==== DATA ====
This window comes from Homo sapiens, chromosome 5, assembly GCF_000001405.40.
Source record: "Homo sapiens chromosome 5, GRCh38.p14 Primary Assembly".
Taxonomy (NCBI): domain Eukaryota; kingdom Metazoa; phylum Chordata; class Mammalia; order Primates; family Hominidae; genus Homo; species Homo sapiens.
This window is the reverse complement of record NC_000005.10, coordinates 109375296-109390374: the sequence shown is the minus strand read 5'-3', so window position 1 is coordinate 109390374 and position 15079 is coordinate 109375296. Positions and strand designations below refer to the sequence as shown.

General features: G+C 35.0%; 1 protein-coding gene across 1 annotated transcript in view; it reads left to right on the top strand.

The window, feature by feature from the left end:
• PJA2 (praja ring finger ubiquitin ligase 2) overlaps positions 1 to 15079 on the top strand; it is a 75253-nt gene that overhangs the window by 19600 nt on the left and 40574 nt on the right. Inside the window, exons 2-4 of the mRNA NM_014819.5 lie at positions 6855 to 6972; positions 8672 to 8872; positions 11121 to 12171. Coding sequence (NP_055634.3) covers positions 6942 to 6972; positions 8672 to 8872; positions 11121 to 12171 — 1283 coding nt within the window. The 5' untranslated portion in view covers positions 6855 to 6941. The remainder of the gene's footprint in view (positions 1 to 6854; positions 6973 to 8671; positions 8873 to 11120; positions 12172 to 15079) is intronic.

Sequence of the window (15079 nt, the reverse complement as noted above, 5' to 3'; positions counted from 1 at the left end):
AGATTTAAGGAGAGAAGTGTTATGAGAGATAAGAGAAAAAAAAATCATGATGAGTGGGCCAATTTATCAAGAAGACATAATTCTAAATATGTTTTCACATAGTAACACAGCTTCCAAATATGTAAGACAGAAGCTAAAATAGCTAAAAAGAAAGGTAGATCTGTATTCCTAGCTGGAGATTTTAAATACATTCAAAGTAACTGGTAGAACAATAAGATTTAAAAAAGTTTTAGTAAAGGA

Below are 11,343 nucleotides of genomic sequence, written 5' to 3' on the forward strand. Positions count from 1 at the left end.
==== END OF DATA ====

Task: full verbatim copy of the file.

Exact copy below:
This window comes from Homo sapiens, chromosome 5, assembly GCF_000001405.40.
Source record: "Homo sapiens chromosome 5, GRCh38.p14 Primary Assembly".
Taxonomy (NCBI): domain Eukaryota; kingdom Metazoa; phylum Chordata; class Mammalia; order Primates; family Hominidae; genus Homo; species Homo sapiens.
This window is the reverse complement of record NC_000005.10, coordinates 109375296-109390374: the sequence shown is the minus strand read 5'-3', so window position 1 is coordinate 109390374 and position 15079 is coordinate 109375296. Positions and strand designations below refer to the sequence as shown.

General features: G+C 35.0%; 1 protein-coding gene across 1 annotated transcript in view; it reads left to right on the top strand.

The window, feature by feature from the left end:
• PJA2 (praja ring finger ubiquitin ligase 2) overlaps positions 1 to 15079 on the top strand; it is a 75253-nt gene that overhangs the window by 19600 nt on the left and 40574 nt on the right. Inside the window, exons 2-4 of the mRNA NM_014819.5 lie at positions 6855 to 6972; positions 8672 to 8872; positions 11121 to 12171. Coding sequence (NP_055634.3) covers positions 6942 to 6972; positions 8672 to 8872; positions 11121 to 12171 — 1283 coding nt within the window. The 5' untranslated portion in view covers positions 6855 to 6941. The remainder of the gene's footprint in view (positions 1 to 6854; positions 6973 to 8671; positions 8873 to 11120; positions 12172 to 15079) is intronic.

Sequence of the window (15079 nt, the reverse complement as noted above, 5' to 3'; positions counted from 1 at the left end):
AGATTTAAGGAGAGAAGTGTTATGAGAGATAAGAGAAAAAAAAATCATGATGAGTGGGCCAATTTATCAAGAAGACATAATTCTAAATATGTTTTCACATAGTAACACAGCTTCCAAATATGTAAGACAGAAGCTAAAATAGCTAAAAAGAAAGGTAGATCTGTATTCCTAGCTGGAGATTTTAAATACATTCAAAGTAACTGGTAGAACAATAAGATTTAAAAAAGTTTTAGTAAAGGA

Below are 11,343 nucleotides of genomic sequence, written 5' to 3' on the forward strand. Positions count from 1 at the left end.